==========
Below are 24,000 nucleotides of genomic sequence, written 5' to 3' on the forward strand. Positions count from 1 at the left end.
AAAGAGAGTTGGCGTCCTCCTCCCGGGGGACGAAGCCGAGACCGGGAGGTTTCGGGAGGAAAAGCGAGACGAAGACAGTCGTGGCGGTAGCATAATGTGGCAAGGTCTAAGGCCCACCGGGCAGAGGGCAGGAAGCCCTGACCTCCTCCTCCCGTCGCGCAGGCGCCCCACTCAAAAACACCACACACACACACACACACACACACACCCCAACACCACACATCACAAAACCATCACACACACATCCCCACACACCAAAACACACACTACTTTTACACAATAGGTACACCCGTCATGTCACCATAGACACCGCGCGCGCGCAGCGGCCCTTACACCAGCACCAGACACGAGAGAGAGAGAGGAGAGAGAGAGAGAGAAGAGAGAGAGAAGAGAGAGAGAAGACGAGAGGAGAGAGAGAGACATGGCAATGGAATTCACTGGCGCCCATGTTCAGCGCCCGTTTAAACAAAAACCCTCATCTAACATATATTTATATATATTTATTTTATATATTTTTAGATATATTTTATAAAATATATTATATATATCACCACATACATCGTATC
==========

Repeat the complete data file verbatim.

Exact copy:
Below are 24,000 nucleotides of genomic sequence, written 5' to 3' on the forward strand. Positions count from 1 at the left end.
AAAGAGAGTTGGCGTCCTCCTCCCGGGGGACGAAGCCGAGACCGGGAGGTTTCGGGAGGAAAAGCGAGACGAAGACAGTCGTGGCGGTAGCATAATGTGGCAAGGTCTAAGGCCCACCGGGCAGAGGGCAGGAAGCCCTGACCTCCTCCTCCCGTCGCGCAGGCGCCCCACTCAAAAACACCACACACACACACACACACACACACACCCCAACACCACACATCACAAAACCATCACACACACATCCCCACACACCAAAACACACACTACTTTTACACAATAGGTACACCCGTCATGTCACCATAGACACCGCGCGCGCGCAGCGGCCCTTACACCAGCACCAGACACGAGAGAGAGAGAGGAGAGAGAGAGAGAGAAGAGAGAGAGAAGAGAGAGAGAAGACGAGAGGAGAGAGAGAGACATGGCAATGGAATTCACTGGCGCCCATGTTCAGCGCCCGTTTAAACAAAAACCCTCATCTAACATATATTTATATATATTTATTTTATATATTTTTAGATATATTTTATAAAATATATTATATATATCACCACATACATCGTATC